​What You Need to Know to Claim Charitable Deductions on Your Tax Return

​What You Need to Know to Claim Charitable Deductions on Your Tax Return

01/30/2023 Tags: Announcements, In the News

Donating to your favorite nonprofit should make you feel good no matter what tax benefits you also get. But there’s no denying that a tax deduction can make the giving a little sweeter.

Keep in mind that not all nonprofit organizations qualify for charitable contribution deduction purposes. And not all charitable gifts are tax-deductible.

Also, the IRS provides weekly updates to its online search tool that allows users to find qualified charitable organizations. You can also use the search tool to see if an organization has had its exempt status revoked.

OK, so the donation you made is allowed, the nonprofit you donated to meets the IRS’s charitable contribution deduction requirements, and it hasn’t had its exempt status revoked. Now what?

Not shockingly, the IRS has a lot of rules around charitable contribution deductions. So, if you want to claim your contributions, you’re going to need good records.

Here’s a rundown of the rules:

Records, records, records: If you give more than $250 to a charity or nonprofit, you’ll need a written receipt from that organization. For cash, check, or other monetary donations — regardless of the amount — you’ll need:

  • A bank record and written communication from the recipient organization that shows its name, the date of your donations, and how much you gave.
  • A bill from your cell phone provider if you donated by text.

Any other records — like a spreadsheet of contributions — won’t pass muster with the IRS.

You can substantiate a contribution with a pay stub, Form W-2, or another document from your employer that shows the donation amount withheld if you gave through payroll deductions.

If you make separate contributions of less than $250, you aren’t subject to that written rule. And that’s true even if your contributions to the same charity total $250 or more in a year.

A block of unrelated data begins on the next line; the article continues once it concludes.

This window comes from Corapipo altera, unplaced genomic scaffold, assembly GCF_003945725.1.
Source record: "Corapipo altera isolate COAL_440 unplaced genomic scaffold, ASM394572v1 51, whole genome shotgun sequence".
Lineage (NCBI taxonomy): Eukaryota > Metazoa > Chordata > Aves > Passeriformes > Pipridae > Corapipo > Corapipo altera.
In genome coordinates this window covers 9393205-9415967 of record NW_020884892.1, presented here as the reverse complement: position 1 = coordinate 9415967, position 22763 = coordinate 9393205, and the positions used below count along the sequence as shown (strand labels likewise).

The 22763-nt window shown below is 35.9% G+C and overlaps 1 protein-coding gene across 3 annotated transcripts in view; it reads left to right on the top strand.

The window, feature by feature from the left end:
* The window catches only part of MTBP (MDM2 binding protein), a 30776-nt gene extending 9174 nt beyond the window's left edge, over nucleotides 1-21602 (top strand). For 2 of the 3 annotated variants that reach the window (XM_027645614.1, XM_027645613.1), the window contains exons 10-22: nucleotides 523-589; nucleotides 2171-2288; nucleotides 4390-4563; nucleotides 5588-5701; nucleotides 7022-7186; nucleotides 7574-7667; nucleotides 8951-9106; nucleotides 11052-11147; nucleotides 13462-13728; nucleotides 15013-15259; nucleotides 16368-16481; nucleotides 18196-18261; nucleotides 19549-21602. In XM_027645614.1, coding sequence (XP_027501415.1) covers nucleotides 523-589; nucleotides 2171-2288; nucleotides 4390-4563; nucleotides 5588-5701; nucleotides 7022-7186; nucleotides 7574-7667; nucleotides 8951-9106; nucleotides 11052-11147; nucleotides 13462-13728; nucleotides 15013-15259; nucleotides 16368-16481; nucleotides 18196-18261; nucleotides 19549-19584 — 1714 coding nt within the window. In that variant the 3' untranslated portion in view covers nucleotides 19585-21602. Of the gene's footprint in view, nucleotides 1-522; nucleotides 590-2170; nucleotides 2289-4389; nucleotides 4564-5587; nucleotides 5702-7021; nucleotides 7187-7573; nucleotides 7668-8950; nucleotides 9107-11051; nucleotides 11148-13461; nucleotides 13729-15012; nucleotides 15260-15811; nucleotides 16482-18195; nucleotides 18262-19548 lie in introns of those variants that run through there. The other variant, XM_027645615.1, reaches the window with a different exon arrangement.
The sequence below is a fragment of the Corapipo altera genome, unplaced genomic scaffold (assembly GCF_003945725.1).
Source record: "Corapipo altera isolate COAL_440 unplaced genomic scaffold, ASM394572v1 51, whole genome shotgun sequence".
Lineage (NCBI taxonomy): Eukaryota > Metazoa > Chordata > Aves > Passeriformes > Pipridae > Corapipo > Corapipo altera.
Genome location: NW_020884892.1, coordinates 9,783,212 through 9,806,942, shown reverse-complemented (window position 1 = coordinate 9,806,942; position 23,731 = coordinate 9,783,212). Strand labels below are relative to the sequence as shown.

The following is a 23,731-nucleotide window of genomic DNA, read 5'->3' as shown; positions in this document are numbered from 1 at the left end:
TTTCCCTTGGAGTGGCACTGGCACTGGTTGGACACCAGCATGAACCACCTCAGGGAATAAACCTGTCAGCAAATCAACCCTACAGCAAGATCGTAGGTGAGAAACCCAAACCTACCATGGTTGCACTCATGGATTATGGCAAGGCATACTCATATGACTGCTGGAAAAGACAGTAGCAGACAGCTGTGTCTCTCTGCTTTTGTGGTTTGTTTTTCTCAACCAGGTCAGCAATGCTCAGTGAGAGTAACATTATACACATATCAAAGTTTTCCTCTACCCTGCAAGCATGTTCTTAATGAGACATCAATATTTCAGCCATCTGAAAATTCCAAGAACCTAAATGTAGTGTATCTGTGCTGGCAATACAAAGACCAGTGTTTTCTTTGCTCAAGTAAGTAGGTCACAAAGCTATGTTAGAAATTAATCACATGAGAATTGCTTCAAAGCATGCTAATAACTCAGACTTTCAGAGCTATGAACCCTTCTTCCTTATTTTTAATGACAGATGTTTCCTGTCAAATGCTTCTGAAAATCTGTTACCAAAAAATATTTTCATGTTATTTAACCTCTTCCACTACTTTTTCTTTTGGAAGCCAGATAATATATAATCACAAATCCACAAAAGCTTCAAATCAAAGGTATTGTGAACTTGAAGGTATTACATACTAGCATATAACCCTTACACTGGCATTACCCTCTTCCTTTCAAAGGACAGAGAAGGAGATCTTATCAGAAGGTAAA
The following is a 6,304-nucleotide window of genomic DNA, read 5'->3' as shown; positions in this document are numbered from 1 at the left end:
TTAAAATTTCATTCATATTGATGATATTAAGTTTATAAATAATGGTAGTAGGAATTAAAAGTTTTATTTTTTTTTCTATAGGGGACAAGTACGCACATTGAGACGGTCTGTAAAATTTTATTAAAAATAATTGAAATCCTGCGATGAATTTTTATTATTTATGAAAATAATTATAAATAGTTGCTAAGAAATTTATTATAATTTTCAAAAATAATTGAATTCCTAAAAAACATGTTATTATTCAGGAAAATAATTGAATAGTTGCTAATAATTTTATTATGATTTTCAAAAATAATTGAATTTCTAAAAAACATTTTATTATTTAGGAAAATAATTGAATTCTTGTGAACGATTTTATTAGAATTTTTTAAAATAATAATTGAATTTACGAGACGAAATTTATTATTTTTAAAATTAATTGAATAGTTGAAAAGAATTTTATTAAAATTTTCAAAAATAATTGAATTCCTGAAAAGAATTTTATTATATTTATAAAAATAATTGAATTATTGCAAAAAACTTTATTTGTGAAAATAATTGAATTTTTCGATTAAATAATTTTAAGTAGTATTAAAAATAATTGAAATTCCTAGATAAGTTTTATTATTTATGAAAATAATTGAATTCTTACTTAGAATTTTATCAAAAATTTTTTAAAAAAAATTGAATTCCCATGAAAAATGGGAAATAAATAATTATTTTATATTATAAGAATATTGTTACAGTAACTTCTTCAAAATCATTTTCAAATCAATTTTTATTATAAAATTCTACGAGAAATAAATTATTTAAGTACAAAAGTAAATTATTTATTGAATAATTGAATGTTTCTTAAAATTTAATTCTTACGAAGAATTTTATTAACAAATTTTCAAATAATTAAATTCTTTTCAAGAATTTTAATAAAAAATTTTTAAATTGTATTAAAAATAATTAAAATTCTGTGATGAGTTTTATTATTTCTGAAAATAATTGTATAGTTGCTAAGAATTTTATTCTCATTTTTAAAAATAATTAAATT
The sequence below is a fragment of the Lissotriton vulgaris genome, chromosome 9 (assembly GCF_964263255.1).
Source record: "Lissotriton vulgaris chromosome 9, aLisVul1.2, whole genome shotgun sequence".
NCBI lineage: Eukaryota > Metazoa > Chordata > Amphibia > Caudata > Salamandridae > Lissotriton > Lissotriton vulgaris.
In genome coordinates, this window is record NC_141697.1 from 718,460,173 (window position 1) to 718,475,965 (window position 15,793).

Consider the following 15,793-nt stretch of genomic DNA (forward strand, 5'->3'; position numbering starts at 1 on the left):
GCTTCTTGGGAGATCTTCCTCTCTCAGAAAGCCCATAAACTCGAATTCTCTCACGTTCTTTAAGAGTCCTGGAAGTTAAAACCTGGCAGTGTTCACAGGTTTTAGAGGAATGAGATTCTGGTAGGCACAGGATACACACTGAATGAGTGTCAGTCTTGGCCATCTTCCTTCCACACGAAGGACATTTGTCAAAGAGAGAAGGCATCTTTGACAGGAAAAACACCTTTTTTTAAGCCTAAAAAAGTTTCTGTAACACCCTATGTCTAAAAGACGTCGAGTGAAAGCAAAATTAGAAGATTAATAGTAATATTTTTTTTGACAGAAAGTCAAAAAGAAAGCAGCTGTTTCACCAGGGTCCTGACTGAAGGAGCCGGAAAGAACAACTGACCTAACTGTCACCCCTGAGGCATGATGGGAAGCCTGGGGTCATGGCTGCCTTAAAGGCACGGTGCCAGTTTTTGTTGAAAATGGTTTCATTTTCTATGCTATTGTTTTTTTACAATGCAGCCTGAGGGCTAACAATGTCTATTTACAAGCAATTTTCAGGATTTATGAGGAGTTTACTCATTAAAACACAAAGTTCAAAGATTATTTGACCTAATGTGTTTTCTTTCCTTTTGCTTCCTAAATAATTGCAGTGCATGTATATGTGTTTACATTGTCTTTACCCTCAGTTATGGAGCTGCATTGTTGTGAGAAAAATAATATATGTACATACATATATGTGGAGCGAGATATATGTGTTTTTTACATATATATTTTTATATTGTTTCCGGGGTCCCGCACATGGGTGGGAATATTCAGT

Property donations: If you donate property, you’ll need a receipt from the nonprofit showing the organization's name, the date and location of the contribution, and a detailed description (but not the value) of the property.

If you can’t get a receipt for some reason, you’ll need a reliable written record of the contribution. That required info usually depends on factors like the type and value of the property you donated.
  • Property valued at more than $500 — Attach a completed Form 8283 Noncash Charitable Contributions to your return.
  • Property valued at more than $5,000 — You're generally required to obtain a qualified appraisal and to attach an appraisal summary to the tax return. There are different rules when it comes to publicly traded securities, so talk to your tax professional about donating stocks and bonds.
  • Property valued at more than $20,000 — For gifts of art valued at $20,000 or more, you have to attach a complete copy of the signed appraisal (rather than an appraisal summary) to your return. IRS may also request a photograph.
  • Property valued at $50,000 or more — You can ask IRS to issue a “Statement of Value,” which you can use to substantiate the value.

Goods or services provided for your donation: If the organization you donated to provided goods or services for your contribution, they’ll need to include a good-faith estimate of that value. Also, your deduction is limited to the excess of what you gave over the value you received.

So, if you gave $100 and got a $30 dinner, you can deduct $70. There are other scenarios where your entire contribution is deductible even if you got something in return. But they’re nuanced, so again, talk to your tax pro.

Out-of-pocket costs: Again, records are really important here. You can’t deduct the value of services you perform for a charitable organization. But the IRS does allow for some deductions for out-of-pocket costs you incur while performing services.

So, keep track of your expenses, the services you performed and when, and the organization for which you performed them. Also, hang on to your receipts, canceled checks, and other reliable written records relating to the services and expenses.

There’s a lot that goes into deductions for charitable contributions, so let us know if you have questions.

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